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Listening Past the Noise

Saturday August 9 2014

Listening Past the Noise

I have a new colleague in my department, and we're having our first one-on-one conversation. I ask him the normal questions: Where are you from? Where did you study? Tell me about your family. What are your interests?

I'm carefully watching my inner thoughts and feelings as he talks. I'm watching for a moment of tension or discomfort.

Maybe he'll tell me he's a bit of a political activist and I'll find out his political convictions are quite different from mine. Maybe he'll tell me he practices a religion other than mine.

And if either of these happen, I'll wonder if I'm conveying that I approve of his beliefs and convictions because I'm trying to listen well. That would make me tense. And I'll probably feel uneasy wondering how to respond to his expression of values different from my own.

Watching for that inner tension as I listen is a new practice for me. It comes out of research I conducted a couple of years ago. I interviewed 63 people about the role of listening in congregations, and I tacked on a question about obstacles to listening at the end of the interviews.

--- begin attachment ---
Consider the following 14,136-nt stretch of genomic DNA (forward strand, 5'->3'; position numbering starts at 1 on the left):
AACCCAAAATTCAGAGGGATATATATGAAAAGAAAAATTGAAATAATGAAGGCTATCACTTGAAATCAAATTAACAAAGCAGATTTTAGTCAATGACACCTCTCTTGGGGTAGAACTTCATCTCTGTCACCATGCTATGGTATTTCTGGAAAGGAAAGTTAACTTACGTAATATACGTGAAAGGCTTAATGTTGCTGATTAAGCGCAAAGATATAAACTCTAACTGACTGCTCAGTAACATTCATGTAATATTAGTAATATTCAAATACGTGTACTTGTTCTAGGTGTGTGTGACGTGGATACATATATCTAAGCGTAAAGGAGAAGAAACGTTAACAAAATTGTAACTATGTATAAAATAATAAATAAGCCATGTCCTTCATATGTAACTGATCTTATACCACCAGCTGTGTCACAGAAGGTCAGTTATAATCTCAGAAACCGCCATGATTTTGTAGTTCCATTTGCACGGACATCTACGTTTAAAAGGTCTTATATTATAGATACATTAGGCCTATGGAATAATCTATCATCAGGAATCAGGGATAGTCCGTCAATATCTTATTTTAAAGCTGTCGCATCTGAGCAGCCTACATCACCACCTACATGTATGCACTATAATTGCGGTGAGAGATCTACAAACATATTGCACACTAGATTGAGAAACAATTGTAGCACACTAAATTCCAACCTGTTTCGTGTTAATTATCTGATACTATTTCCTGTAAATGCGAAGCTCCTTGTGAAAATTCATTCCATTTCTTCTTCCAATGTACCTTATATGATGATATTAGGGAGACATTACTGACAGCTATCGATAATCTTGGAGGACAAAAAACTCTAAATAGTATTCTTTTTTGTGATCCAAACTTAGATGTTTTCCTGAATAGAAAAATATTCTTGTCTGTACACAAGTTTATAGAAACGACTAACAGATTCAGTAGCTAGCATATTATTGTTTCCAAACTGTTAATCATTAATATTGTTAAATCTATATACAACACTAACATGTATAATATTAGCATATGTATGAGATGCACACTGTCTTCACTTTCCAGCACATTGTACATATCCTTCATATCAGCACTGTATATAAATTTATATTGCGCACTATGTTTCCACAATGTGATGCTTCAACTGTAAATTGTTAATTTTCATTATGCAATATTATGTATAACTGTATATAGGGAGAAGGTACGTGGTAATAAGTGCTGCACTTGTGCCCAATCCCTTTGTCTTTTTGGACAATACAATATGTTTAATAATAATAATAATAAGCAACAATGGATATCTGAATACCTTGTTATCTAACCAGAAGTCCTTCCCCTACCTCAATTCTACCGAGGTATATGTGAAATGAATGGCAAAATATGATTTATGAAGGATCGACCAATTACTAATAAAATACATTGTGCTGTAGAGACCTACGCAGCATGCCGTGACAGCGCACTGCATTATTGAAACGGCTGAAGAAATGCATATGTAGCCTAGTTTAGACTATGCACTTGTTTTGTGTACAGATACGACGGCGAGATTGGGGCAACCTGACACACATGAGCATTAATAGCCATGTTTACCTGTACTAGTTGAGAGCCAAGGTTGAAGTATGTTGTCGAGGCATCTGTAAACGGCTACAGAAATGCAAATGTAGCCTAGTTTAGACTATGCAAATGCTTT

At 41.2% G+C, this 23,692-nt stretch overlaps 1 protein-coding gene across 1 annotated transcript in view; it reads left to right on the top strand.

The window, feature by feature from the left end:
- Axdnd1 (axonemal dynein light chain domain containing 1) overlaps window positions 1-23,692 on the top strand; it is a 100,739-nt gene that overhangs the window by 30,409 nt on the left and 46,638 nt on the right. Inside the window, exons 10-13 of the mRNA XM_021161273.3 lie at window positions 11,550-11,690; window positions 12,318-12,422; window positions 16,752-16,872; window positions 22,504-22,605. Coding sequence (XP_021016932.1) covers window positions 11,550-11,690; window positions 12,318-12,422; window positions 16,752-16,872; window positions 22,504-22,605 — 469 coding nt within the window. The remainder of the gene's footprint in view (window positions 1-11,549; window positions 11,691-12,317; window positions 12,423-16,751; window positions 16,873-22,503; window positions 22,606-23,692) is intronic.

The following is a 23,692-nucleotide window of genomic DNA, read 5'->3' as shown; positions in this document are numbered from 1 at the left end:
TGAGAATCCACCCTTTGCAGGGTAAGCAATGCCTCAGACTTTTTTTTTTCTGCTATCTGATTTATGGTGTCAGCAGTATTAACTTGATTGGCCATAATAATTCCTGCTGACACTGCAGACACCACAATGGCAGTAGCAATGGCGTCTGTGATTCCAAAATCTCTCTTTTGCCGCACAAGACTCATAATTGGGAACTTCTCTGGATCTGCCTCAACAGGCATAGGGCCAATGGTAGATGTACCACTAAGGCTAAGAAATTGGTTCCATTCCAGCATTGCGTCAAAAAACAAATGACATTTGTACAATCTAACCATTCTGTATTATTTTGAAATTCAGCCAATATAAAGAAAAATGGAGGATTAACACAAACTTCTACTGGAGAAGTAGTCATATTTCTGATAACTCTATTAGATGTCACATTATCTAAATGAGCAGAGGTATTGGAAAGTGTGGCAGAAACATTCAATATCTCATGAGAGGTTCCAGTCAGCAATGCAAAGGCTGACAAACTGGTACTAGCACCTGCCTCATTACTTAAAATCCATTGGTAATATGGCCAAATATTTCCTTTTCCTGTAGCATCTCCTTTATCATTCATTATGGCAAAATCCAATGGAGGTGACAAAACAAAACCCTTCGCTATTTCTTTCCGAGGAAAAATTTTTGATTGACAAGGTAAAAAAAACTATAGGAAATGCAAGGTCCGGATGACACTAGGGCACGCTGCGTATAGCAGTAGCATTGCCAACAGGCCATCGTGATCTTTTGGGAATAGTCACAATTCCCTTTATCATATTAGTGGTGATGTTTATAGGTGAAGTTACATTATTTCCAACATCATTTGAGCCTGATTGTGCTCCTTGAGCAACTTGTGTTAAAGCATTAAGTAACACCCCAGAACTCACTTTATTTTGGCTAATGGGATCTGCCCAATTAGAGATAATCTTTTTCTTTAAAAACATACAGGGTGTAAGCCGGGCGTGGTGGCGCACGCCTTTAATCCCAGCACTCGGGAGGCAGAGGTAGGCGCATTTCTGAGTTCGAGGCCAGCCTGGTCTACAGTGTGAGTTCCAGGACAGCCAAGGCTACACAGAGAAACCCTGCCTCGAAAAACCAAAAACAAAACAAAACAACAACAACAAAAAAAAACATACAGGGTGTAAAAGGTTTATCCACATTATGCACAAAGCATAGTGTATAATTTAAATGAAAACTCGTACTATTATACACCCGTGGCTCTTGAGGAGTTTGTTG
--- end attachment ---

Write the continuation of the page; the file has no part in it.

To my surprise, most of my interviewees were the most passionate as they described obstacles when listening.

Some of those obstacles come from outside us, such as noisy rooms, a soft-spoken conversation partner or someone who talks really fast. But many more obstacles come from within.

Quite a few of my interviewees used the term ''inner noise'' to describe the emotions and thoughts that make us want to stop listening, perhaps by changing the subject or getting up to do something.

I've already described two kinds of inner noise: wondering if by listening to someone I disagree with, I'm giving tacit approval to their point of view, and worrying I won't know how to respond appropriately.

My interviewees also talked about other forms of inner noise, including the tyranny of the ''to-do'' list floating around in our mind and a feeling of time pressure that makes it hard to be present with people we're talking to.

(To find out what I learned about dealing with inner noise, read the entire article here. Originally published in the Otago Daily Times, 9 August, 2014.)